The Marine Corps has fielded the M1A1 Common Tank to replace the aging M60A1 Rise/Passive tank. The M60 has reached the end of its service life and lacks the capability to survive and to defeat the threats expected to be encountered on the modern battlefield. During Operation Desert Shield/Storm, the Marine Corps borrowed 60 M1A1s (called the M1A1 Heavy Armor) from the US Army. There were also 16 Marine Corps M1A1 Tanks delivered on an accelerated schedule for employment during the operation. This total of 76 M1A1 tanks was employed by 2d Tank Battalion and elements of 4th Tank Battalion. The M1A1 tanks saw immediate action during the I Marine Expeditionary Force (IMEF) drive through the burning Kuwaiti oil fields. All loaned tanks were returned to the US Army after Desert Storm.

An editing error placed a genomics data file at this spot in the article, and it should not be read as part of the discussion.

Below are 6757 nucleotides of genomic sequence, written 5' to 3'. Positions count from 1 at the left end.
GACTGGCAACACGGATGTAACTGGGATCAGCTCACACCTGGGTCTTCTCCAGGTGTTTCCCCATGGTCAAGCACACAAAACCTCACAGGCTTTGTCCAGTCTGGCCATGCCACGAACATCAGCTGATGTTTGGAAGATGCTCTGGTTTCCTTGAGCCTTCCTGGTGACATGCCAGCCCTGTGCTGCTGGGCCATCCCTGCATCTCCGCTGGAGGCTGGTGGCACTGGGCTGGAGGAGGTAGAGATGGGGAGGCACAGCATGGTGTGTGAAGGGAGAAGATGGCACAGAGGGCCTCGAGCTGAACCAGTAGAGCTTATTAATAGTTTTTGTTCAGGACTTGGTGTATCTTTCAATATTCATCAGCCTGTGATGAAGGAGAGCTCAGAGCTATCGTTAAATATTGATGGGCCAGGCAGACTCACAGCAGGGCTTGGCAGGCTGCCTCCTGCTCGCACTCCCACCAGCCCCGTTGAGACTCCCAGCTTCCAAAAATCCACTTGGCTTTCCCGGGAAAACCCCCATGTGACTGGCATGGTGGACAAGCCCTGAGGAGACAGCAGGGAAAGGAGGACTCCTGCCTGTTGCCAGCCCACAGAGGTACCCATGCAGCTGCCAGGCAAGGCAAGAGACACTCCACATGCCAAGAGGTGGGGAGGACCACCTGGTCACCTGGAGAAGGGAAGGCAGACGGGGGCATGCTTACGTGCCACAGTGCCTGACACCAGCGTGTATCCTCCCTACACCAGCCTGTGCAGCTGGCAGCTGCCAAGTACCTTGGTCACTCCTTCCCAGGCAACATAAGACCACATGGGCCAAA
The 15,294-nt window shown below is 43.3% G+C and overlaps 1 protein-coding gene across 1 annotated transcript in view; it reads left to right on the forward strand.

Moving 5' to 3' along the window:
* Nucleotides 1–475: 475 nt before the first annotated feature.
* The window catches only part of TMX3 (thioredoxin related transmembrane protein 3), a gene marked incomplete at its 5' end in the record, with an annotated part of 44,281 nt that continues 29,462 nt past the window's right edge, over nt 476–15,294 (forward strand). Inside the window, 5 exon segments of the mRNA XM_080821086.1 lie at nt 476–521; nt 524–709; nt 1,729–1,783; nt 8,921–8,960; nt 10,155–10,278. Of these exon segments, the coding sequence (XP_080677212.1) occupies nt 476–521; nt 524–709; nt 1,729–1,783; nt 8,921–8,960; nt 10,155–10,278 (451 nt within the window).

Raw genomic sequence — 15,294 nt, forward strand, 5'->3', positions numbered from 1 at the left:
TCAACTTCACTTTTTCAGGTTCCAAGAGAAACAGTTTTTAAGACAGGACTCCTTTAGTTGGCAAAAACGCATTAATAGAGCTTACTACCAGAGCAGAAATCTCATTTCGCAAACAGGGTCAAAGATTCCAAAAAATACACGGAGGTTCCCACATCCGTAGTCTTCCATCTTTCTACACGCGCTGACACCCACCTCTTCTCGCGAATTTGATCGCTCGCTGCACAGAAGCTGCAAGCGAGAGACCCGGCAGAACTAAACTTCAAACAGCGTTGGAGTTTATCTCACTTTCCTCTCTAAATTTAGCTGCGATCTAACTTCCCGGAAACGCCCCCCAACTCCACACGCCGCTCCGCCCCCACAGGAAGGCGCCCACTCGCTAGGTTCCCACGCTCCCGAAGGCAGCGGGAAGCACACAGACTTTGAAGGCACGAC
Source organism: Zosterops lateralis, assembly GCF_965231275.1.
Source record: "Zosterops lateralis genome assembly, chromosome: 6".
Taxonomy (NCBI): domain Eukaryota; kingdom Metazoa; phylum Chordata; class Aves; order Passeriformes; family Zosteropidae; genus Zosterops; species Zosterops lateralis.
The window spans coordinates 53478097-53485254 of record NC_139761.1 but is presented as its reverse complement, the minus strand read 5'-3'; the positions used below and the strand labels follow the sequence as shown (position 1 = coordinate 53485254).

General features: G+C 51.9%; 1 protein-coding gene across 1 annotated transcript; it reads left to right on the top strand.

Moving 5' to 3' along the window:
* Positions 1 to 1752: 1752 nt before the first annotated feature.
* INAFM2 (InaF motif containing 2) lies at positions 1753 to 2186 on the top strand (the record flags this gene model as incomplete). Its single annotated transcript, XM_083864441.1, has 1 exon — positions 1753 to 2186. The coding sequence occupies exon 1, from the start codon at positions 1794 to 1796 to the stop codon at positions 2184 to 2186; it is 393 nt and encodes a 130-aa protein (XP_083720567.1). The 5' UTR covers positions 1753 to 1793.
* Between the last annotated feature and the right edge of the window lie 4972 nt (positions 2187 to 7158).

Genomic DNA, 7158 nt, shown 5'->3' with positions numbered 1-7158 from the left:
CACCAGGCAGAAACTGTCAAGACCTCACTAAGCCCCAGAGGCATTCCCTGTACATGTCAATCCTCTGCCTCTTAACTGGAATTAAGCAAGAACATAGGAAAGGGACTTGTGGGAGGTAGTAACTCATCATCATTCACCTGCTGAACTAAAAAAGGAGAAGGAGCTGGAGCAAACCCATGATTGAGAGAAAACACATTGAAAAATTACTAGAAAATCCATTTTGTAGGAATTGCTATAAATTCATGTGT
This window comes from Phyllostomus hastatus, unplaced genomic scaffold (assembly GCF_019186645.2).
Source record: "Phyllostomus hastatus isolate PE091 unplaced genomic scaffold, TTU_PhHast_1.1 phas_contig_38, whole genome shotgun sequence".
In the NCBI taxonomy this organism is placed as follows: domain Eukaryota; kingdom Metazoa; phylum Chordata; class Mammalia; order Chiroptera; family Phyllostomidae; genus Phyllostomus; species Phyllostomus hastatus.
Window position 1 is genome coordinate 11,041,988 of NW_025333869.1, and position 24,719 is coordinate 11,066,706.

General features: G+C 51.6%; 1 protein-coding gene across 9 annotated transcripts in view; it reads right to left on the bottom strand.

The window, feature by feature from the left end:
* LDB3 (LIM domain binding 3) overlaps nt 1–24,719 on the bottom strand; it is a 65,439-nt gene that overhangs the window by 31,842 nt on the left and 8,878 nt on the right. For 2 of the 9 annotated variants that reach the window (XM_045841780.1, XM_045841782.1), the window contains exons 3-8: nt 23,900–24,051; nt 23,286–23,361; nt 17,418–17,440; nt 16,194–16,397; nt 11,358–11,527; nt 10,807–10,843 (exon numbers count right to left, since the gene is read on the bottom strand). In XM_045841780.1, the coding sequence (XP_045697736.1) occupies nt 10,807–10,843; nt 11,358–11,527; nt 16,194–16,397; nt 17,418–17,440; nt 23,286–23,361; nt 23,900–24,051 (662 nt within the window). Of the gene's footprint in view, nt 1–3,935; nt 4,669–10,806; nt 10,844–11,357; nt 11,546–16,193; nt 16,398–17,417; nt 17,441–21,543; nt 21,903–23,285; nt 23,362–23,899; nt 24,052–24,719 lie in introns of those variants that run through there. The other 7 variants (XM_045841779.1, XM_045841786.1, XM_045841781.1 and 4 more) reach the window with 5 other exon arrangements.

Due to unique Marine Corps amphibious requirements, and the need for both supportability and interoperability between the Marine Corps and the US Army, the two services agreed to jointly produce the M1A1 Main Battle Tank. The M1A1 MBT has the capability to conduct operations ashore. It is compatible with all US Navy amphibious ships and craft (to include the LCAC) and Maritime Prepositioning Ships (MPS). The USMC completed fielding of all tanks, to include active, reserve, MPS, and depot maintenance float (DMF) during FY 96.
In 1995 the 26th MEU became the first amphibiously deployed unit to carry the M1A1. This added some complication to the logistics of the unit due to the tank's weight. Topping the scales at over 68 tons the vehicle requires special care during amphibious operations. One tank can be carried at a time on an Air Cushioned Landing Craft (LCAC), two on a Landing Craft Utility (LCU), but only during fairly calm seas. For operations with the Marine Corps, tanks have been equipped with special fording systems. These modifications include extended air intake and exhaust tubes that allow the vehicles to cross rivers and shallow waters such as the surf zones that Marines operate in.